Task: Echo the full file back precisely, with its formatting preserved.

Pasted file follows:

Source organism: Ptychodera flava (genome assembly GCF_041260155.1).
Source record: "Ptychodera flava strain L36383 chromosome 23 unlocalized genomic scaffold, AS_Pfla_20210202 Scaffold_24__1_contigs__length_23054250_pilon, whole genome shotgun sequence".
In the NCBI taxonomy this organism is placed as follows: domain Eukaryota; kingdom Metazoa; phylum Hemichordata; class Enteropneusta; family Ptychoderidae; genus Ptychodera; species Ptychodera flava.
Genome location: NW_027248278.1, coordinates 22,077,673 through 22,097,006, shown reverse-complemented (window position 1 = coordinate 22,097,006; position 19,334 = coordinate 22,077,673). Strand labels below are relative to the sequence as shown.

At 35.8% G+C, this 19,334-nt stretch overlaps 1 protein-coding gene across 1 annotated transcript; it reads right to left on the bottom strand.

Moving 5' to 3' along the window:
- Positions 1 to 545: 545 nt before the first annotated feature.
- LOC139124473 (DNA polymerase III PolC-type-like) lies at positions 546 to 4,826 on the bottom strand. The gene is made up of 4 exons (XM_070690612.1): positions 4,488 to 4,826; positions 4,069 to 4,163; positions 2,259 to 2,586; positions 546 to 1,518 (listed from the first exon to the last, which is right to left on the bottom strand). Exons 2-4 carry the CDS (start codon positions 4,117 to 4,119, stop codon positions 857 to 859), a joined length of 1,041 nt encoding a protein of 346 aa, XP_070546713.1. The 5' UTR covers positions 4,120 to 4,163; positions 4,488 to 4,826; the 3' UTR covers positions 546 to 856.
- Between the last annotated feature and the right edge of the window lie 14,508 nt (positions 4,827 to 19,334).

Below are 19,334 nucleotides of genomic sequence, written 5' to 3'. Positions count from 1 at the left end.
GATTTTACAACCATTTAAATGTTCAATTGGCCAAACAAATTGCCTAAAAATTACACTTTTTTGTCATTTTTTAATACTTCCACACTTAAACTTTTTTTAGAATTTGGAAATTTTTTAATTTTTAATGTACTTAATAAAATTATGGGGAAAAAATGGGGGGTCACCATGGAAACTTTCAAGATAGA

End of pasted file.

Source organism: Ptychodera flava (genome assembly GCF_041260155.1).
Source record: "Ptychodera flava strain L36383 chromosome 23 unlocalized genomic scaffold, AS_Pfla_20210202 Scaffold_24__1_contigs__length_23054250_pilon, whole genome shotgun sequence".
In the NCBI taxonomy this organism is placed as follows: domain Eukaryota; kingdom Metazoa; phylum Hemichordata; class Enteropneusta; family Ptychoderidae; genus Ptychodera; species Ptychodera flava.
Genome location: NW_027248278.1, coordinates 22,077,673 through 22,097,006, shown reverse-complemented (window position 1 = coordinate 22,097,006; position 19,334 = coordinate 22,077,673). Strand labels below are relative to the sequence as shown.

At 35.8% G+C, this 19,334-nt stretch overlaps 1 protein-coding gene across 1 annotated transcript; it reads right to left on the bottom strand.

Moving 5' to 3' along the window:
- Positions 1 to 545: 545 nt before the first annotated feature.
- LOC139124473 (DNA polymerase III PolC-type-like) lies at positions 546 to 4,826 on the bottom strand. The gene is made up of 4 exons (XM_070690612.1): positions 4,488 to 4,826; positions 4,069 to 4,163; positions 2,259 to 2,586; positions 546 to 1,518 (listed from the first exon to the last, which is right to left on the bottom strand). Exons 2-4 carry the CDS (start codon positions 4,117 to 4,119, stop codon positions 857 to 859), a joined length of 1,041 nt encoding a protein of 346 aa, XP_070546713.1. The 5' UTR covers positions 4,120 to 4,163; positions 4,488 to 4,826; the 3' UTR covers positions 546 to 856.
- Between the last annotated feature and the right edge of the window lie 14,508 nt (positions 4,827 to 19,334).

Below are 19,334 nucleotides of genomic sequence, written 5' to 3'. Positions count from 1 at the left end.
GATTTTACAACCATTTAAATGTTCAATTGGCCAAACAAATTGCCTAAAAATTACACTTTTTTGTCATTTTTTAATACTTCCACACTTAAACTTTTTTTAGAATTTGGAAATTTTTTAATTTTTAATGTACTTAATAAAATTATGGGGAAAAAATGGGGGGTCACCATGGAAACTTTCAAGATAGA